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Discussion Starter · #1 ·
Moving house later on this week. Only going to be a temporary move for a year or so. LL doesn't want a charge point to be installed, so I'm left using a 3-pin charger.

Yesterday, we got the electrical condition report, shown in the photos below:

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I'm clueless with this stuff. Is there anything here to suggest it's not safe to use a 3-pin charger long-term?
 

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There's red things on there so the LL ought to get those fixed.

It's not easily readable. Can you have another go at photographing the report but with the pages flat and near a window so it's better lit?
 

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Seems to me that if someone has decided "Supplementary bonding conductors" are inadequate (last pic), the very least they could do is state where these are needed. Kitchen? Gge? Bathroom? Shower? Where? Same goes for the rest of the report, how on earth are you to know which particular items need the RCD fitting/improving/whatever?
 

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My guess is that the person doing the report would also do the work as well, Get the landlord on the case and find out when it will be made safe.
As an aside ask them if they would be willing to allow an external plug socket to be fitted if you paid the electrician for the parts while they are there doing the work anyway.
 

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There are significant safety failings highlighted on that report. You can ignore the C3s, they are primarily advisory, but the C2s are thing that need to be put right as soon as possible. Having said that, the person coding that EICR is somewhat of a zealot, as there are C2s that frankly should be C3s, in my view. For example, there's nothing in BS7671:2018, amendment 1, that stipulated that two way switching is even required, let alone a major defect if it's not working. At best that should be a C3.

Clearly the house has little or no earth leakage protection, not unusual for an older property. Although it's very desirable to have RCD protection on bathroom lights, there are millions of UK homes that don't have this, as it was perfectly legal to wire homes like this until the regs changed in about 1991, IIRC. There's never been a requirement to update an older installation to meet the latest standards, either, only ever a recommendation that this be done for enhanced safety. There used to be a category on the EICR specifically for this, C4, which was defined as an installation that was compliant with the regulations that applied at the time. Nowadays, C4s need to be coded as C3s, and I personally think that's wrong.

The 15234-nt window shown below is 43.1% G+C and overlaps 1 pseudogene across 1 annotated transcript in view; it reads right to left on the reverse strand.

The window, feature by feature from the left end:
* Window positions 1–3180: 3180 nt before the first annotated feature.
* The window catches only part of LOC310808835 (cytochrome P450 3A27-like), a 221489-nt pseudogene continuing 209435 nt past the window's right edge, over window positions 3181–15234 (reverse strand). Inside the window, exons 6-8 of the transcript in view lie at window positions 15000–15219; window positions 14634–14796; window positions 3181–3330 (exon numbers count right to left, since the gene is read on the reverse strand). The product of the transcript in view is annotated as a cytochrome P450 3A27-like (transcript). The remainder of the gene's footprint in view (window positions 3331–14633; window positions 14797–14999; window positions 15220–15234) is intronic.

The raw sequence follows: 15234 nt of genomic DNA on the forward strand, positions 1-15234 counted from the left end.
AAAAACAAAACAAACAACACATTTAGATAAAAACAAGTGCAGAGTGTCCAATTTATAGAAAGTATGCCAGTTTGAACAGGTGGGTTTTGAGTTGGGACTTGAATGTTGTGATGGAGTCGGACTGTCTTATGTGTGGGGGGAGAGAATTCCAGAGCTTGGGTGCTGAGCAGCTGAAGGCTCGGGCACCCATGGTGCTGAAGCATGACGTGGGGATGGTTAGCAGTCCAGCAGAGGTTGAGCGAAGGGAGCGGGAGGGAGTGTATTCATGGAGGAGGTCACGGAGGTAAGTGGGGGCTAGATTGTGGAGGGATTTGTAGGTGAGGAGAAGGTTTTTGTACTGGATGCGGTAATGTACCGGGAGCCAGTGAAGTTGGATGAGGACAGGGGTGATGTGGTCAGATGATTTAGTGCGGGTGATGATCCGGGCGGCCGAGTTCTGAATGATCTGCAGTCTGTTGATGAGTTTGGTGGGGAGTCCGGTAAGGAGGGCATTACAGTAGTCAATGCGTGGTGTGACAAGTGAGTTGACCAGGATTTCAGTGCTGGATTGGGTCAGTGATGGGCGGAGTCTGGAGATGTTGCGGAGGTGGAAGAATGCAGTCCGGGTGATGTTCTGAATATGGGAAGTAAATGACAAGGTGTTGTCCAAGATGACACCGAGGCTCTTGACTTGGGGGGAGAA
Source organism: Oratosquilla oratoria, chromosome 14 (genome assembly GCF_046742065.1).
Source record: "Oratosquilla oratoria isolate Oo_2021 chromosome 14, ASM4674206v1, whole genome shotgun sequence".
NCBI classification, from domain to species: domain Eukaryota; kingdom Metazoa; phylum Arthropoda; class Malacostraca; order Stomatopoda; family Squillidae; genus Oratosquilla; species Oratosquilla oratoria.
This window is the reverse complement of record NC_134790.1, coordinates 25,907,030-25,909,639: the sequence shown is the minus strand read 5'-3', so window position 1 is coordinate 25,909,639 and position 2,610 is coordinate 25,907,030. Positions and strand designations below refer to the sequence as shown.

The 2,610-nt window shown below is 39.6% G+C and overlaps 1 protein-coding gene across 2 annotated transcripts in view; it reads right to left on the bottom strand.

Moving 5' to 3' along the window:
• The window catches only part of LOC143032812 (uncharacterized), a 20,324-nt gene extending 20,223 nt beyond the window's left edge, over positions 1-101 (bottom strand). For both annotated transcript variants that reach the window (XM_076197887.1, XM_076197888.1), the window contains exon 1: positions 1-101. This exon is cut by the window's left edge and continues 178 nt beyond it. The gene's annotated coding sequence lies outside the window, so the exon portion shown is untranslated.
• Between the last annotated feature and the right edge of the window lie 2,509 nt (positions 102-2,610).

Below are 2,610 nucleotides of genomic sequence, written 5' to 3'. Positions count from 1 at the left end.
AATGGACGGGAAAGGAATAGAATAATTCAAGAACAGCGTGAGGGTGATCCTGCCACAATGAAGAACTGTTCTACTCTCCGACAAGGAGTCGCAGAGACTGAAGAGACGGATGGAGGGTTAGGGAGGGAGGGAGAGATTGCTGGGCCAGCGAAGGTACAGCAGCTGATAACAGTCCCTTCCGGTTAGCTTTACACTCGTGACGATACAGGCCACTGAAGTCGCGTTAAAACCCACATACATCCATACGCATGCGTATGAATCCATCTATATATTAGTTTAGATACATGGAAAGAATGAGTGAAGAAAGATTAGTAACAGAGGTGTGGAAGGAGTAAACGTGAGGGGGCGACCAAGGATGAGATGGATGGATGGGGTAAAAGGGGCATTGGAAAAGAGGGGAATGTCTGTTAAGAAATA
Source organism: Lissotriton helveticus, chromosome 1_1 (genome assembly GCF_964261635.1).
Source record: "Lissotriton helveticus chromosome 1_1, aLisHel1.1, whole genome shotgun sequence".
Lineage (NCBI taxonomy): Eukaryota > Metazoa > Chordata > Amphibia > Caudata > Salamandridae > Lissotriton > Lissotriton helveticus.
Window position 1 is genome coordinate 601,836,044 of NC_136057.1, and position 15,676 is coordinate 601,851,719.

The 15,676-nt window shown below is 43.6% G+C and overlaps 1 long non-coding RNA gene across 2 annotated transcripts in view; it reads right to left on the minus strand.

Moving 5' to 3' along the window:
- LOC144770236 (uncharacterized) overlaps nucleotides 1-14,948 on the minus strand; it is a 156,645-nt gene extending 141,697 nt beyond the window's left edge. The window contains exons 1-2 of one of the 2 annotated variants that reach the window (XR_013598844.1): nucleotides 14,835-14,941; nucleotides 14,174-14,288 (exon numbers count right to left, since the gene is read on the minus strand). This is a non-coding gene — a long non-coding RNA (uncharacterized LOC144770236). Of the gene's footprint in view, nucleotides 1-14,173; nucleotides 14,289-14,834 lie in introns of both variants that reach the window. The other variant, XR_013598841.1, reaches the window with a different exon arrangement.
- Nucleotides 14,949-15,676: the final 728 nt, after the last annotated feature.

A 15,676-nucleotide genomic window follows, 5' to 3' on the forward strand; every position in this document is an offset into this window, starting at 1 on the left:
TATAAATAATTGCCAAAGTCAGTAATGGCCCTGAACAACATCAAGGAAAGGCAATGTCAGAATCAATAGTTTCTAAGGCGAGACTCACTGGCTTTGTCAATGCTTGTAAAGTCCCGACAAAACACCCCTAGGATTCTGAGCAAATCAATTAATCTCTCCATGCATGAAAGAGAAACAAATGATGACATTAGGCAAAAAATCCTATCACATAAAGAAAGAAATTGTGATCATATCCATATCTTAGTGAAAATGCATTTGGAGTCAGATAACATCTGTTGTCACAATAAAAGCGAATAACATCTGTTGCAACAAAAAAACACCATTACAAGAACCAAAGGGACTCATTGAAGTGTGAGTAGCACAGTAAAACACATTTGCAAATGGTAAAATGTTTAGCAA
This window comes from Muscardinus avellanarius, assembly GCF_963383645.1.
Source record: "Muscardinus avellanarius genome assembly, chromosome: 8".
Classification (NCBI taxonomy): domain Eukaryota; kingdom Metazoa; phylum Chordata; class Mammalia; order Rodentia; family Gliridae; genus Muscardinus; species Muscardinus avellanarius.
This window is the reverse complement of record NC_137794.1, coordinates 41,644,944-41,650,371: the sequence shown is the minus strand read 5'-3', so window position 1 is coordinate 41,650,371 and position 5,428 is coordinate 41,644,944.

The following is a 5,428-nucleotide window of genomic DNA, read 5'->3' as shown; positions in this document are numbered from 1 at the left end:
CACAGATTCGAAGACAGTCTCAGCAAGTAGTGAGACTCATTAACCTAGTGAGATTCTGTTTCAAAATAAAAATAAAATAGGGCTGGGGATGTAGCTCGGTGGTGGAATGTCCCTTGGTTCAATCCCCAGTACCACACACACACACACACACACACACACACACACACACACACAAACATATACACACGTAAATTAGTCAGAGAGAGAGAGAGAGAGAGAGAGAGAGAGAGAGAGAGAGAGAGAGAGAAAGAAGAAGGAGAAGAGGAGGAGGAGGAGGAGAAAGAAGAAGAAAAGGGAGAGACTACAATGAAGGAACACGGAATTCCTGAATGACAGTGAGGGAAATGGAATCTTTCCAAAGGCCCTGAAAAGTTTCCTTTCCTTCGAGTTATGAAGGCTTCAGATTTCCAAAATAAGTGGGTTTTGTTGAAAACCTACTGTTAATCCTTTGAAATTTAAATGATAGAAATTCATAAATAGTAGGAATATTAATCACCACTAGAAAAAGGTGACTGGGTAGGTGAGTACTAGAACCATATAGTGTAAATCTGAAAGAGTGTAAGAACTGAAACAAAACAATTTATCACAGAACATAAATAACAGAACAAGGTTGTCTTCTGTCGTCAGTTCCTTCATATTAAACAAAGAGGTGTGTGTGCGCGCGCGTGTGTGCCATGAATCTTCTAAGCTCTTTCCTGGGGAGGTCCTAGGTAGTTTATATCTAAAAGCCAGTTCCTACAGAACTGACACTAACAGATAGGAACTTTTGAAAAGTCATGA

A new outdoor outlet, if one needs to be fitted, for charging an EV needs to comply with the requirements in BS7671:2018, amendment 1, though, and I would strongly recommend ensuring that there was some form of resettable RCD protection on any other outlet used for running a portable charge point, simply to provide a trip that needs to be manually reset, as an indicator there may have been a fault.

As it looks as if this installation may well be thirty or more years old (from the absence of RCD protection), and as drawing 10 A from an outlet for a long period of time can cause problems with older outlets and wiring, it would be wise to keep a wary eye on the plug for a time. Some portable charge points include plug temperature sensing, because of this concern, but a useful check is to monitor the plug temperature after the car has been charging for a few hours. It will get warm, perhaps to around 30°C or so, but if it shows signs of getting hot then that is an indication that all is not well with the outlet. Often, this sort of issue with an older outlet may not show up on an EICR. R1 +R2 will be measured, and that should give an indication of any plug connection that has a high resistance on the line pin, but equally, it's commonplace for the test plug to be inserted and removed a few times during testing to try and get the resistance down, and that practice can mask a contact spring that isn't making as reliable connection as it might.
 

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Discussion Starter · #6 ·
I'll try and sort some clearer photos later.

The property was built in 2000 or 2001, so some of the above is a little concerning :oops:

No chance of having a proper charger fitted; I already asked and the response was along the lines of "We don't see why we would want one fitted, as EVs aren't selling and it won't be of any use to future tenants".

The granny charger would be plugged in to a socket in the garage, possibly needing an extension lead (already know the score with these though). I'm just a little concerned that I might cause a fire...
 

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RCD protection came in with the 16th Edition of BS7671 around 1991, IIRC, and was then made more stringent with the 17th Edition around 2008. I don't still have a copy of the 16th Edition to hand (must have binned it when we moved house), but I thought that it included partial RCD protection, covering any outlet that was likely to be used to power something outdoors. RCD protection wasn't required on lighting circuits back then, I'm sure, so the absence of it on an EICR being done now can only be classed as a C3, not a C2.

In practice, 16th Edition consumer units usually had most, or all, of the power circuits protected by an RCD, and the lighting circuits not, although strictly speaking there was no requirement to use RCD protection on all power outlets, I think.